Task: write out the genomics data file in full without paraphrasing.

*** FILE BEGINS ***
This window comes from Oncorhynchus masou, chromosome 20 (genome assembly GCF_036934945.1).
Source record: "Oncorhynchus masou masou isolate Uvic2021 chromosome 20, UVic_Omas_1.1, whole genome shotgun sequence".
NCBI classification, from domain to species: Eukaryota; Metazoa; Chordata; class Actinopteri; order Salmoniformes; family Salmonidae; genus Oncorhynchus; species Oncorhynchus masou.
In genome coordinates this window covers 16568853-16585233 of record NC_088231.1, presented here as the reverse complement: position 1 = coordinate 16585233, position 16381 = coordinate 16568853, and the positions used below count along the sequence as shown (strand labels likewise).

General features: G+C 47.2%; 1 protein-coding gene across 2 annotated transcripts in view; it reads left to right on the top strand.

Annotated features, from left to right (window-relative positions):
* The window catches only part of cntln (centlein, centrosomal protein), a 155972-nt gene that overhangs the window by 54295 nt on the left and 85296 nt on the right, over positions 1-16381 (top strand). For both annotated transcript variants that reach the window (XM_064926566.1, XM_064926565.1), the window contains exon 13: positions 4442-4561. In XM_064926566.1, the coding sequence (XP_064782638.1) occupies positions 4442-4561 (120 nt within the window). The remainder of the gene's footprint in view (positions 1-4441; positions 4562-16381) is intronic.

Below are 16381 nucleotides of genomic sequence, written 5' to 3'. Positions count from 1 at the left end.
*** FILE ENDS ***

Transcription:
This window comes from Oncorhynchus masou, chromosome 20 (genome assembly GCF_036934945.1).
Source record: "Oncorhynchus masou masou isolate Uvic2021 chromosome 20, UVic_Omas_1.1, whole genome shotgun sequence".
NCBI classification, from domain to species: Eukaryota; Metazoa; Chordata; class Actinopteri; order Salmoniformes; family Salmonidae; genus Oncorhynchus; species Oncorhynchus masou.
In genome coordinates this window covers 16568853-16585233 of record NC_088231.1, presented here as the reverse complement: position 1 = coordinate 16585233, position 16381 = coordinate 16568853, and the positions used below count along the sequence as shown (strand labels likewise).

General features: G+C 47.2%; 1 protein-coding gene across 2 annotated transcripts in view; it reads left to right on the top strand.

Annotated features, from left to right (window-relative positions):
* The window catches only part of cntln (centlein, centrosomal protein), a 155972-nt gene that overhangs the window by 54295 nt on the left and 85296 nt on the right, over positions 1-16381 (top strand). For both annotated transcript variants that reach the window (XM_064926566.1, XM_064926565.1), the window contains exon 13: positions 4442-4561. In XM_064926566.1, the coding sequence (XP_064782638.1) occupies positions 4442-4561 (120 nt within the window). The remainder of the gene's footprint in view (positions 1-4441; positions 4562-16381) is intronic.

Below are 16381 nucleotides of genomic sequence, written 5' to 3'. Positions count from 1 at the left end.